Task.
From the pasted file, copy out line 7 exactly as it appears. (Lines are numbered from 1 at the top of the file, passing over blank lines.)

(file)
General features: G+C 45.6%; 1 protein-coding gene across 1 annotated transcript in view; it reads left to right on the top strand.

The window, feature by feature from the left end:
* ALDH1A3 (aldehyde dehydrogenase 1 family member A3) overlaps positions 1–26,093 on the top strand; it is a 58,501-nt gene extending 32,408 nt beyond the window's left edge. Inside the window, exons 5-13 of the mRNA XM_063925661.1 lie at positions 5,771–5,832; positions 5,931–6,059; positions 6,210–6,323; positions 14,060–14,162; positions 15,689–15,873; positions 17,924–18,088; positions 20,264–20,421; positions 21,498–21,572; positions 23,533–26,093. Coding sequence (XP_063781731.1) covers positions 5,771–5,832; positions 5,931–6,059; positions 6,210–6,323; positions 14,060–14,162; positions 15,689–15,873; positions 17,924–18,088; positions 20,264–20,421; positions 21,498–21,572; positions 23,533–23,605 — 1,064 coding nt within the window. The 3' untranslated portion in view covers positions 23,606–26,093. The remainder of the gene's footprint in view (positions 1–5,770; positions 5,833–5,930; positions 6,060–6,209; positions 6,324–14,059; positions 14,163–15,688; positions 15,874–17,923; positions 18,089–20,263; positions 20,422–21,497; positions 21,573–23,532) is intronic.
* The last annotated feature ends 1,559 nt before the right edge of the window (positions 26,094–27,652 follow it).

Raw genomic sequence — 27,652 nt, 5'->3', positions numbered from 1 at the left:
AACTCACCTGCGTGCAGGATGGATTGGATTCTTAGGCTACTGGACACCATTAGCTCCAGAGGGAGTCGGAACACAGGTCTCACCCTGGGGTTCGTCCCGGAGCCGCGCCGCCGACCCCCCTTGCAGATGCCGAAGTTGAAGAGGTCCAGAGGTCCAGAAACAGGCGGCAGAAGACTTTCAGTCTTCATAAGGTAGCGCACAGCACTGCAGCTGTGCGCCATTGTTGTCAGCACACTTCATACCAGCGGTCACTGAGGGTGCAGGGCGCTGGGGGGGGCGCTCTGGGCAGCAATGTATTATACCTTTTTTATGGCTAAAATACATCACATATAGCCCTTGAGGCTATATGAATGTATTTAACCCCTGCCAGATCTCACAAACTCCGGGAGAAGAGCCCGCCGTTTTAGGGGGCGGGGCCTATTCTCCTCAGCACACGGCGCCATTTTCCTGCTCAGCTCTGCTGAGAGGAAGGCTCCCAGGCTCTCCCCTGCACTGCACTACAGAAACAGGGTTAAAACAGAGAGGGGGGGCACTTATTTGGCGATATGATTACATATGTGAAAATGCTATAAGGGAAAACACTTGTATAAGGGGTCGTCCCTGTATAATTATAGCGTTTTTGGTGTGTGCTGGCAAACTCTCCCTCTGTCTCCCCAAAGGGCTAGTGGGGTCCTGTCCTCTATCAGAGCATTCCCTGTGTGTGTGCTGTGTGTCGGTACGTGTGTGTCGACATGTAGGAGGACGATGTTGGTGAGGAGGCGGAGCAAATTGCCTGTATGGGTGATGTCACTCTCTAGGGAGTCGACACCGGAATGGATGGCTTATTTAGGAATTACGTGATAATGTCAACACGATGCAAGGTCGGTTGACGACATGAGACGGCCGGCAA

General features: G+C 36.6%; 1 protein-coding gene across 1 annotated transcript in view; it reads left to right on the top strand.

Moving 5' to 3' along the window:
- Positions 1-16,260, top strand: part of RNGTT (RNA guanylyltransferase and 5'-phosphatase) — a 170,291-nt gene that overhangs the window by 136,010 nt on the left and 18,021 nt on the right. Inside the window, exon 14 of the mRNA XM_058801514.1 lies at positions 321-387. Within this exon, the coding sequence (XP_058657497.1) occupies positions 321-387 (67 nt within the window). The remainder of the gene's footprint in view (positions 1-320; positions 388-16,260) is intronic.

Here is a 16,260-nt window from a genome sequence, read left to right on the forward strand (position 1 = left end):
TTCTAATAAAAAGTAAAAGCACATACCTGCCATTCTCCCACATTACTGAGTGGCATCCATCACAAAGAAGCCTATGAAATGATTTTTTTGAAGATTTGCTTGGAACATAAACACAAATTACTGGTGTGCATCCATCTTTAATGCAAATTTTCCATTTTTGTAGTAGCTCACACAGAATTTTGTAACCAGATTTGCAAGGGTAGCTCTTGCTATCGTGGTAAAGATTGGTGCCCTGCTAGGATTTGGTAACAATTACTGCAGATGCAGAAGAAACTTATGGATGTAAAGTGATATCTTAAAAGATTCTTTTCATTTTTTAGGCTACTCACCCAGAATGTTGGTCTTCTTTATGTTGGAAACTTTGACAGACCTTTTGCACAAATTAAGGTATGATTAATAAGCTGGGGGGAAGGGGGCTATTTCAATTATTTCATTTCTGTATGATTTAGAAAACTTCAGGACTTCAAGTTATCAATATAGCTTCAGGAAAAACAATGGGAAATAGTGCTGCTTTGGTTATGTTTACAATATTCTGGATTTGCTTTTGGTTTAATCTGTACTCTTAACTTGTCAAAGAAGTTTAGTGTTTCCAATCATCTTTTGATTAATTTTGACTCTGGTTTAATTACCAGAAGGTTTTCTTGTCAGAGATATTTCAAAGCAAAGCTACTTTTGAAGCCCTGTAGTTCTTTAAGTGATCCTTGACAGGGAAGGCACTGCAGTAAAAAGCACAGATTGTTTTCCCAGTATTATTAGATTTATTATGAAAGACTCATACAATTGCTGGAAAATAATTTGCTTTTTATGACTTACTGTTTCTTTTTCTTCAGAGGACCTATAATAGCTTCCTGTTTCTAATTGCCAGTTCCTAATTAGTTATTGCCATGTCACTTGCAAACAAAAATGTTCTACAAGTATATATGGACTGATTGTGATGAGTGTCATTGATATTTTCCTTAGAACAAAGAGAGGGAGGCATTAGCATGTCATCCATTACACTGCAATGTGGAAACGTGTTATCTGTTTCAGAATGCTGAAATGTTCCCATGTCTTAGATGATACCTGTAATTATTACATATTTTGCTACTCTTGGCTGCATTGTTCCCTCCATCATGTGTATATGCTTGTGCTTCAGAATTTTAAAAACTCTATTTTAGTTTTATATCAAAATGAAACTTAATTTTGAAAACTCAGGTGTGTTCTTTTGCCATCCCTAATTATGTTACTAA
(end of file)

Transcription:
General features: G+C 36.6%; 1 protein-coding gene across 1 annotated transcript in view; it reads left to right on the top strand.